The Herald sees 2.4 million page views a month, that’s down from 3.9 million before the pay wall, yet the paper’s staff remains optimistic.

via Is Vt. newspaper pay wall paying off? – WCAX.COM Local Vermont News, Weather and Sports-.

Down one and a half million page views and still remaining optimistic? Hoo boy.

Here’s another quote from the WCAX piece that I find interesting:

“No, no I don’t, I’m very worried,” said Bob Gershon, the communications chair at Castleton State College.

Gershon says he doesn’t see how the newspaper industry can make enough money to stay afloat on subscription alone.

“The single field of communication that seems the most threatened is news as we have come to envision it,” Gershon said.

Two things…

First, Mr. Gershon is worried because they won’t make enough money from subscriptions alone. Since when has any paper survived on subscriptions alone? It’s the ad revenue that pays for the paper to exist and it’s foolish to think otherwise. When the Herald cuts out 1.5 million page views at their online site because of the pay wall the advertisers will scratch their heads and wonder if their ad dollars are being well spent.

Second, in the last statement Mr. Gershon seems to me to be implying that we won’t be able to trust the news on the internet. The implication is that the way we have found our news to date (via newspaper and television)  has been through a reliable and trustworthy source. But lo! We must be wary of that internet “thing” because you won’t be able to trust your news source any more. Does the fact that the internet news has yielded a more balanced (read: center-right) position on the topic du jour have anything to do with his assessment? Or that he’s a communications professor?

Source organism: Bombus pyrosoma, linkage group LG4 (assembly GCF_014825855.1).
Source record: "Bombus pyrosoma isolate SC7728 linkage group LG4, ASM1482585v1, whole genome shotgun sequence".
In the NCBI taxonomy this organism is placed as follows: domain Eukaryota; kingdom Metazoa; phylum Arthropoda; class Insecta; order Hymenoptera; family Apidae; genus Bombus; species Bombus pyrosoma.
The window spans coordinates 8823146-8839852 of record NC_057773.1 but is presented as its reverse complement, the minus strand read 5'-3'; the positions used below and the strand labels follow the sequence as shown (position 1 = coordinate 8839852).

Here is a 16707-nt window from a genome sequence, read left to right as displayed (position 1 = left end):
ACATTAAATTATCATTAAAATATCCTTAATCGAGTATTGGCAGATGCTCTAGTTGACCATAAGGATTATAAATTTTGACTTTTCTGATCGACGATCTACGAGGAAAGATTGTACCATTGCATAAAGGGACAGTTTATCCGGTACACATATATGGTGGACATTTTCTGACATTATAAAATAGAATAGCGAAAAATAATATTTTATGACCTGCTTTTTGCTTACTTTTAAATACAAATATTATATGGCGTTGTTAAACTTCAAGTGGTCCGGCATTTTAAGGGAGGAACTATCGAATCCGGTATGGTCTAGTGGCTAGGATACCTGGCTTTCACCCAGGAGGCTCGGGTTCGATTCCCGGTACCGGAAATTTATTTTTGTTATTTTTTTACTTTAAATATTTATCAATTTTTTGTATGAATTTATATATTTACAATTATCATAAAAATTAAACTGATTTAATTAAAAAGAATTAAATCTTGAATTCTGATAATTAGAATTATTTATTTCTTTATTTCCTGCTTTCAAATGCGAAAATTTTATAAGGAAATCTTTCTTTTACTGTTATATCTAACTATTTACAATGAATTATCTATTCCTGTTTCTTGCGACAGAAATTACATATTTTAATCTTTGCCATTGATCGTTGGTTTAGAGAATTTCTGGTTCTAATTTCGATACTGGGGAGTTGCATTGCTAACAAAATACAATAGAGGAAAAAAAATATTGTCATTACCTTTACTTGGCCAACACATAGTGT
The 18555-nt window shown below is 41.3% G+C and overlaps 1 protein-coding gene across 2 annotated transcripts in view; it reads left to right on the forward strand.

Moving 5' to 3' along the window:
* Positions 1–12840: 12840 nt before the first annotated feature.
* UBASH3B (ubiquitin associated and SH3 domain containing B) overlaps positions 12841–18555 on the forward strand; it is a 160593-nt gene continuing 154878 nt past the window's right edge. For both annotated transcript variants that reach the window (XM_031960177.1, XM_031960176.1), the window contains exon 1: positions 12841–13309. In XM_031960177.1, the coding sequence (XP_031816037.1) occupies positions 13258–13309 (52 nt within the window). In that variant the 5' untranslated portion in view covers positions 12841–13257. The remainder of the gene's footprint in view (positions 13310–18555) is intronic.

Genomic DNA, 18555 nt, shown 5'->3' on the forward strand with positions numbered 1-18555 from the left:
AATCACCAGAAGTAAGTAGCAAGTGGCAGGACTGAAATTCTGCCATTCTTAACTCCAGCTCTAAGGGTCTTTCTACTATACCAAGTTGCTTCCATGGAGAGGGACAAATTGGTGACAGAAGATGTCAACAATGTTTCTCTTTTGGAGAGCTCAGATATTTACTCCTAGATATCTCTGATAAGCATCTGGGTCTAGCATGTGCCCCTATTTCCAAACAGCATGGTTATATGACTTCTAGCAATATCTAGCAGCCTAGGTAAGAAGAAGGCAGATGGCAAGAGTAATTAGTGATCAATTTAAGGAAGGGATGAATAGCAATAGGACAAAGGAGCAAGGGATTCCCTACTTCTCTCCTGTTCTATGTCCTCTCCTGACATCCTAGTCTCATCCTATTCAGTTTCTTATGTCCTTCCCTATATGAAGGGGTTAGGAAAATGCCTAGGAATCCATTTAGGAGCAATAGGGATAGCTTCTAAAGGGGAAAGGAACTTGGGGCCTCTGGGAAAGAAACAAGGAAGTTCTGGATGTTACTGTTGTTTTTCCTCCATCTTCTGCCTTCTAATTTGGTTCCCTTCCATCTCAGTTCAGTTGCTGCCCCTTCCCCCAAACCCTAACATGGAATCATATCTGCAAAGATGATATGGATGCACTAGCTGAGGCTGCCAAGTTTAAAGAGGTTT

If what I pick up on is an accurate reflection of Mr. Gershon’s statement, then I would disagree. I think people will adjust to the newest means of aggregating their news and they will quickly weed out the reliable reporting from the fringe reporting (of both sides).

Unfortunately, when talking about Fox News as a “right-wing” organization not fit for producing balanced news reporting, those folks are usually talking about the commentary programs (Hannity, Beck, O’Reilly, etc.). Yes, those are influential programs and they lean to the right, but they aren’t news programs in the more strict understanding of the word. And I suspect that most consumers would understand the difference between the news and commentary on the news. Hence, our intrepid news-seeking internet users would like be able to determine for himself whether he is reading a news report or a commentary on the news.


In other words, Vermont is either:

A) led by a Republican governor and is therefore being punished;

B) is already spending way too much money per pupil and therefore the money is being withheld;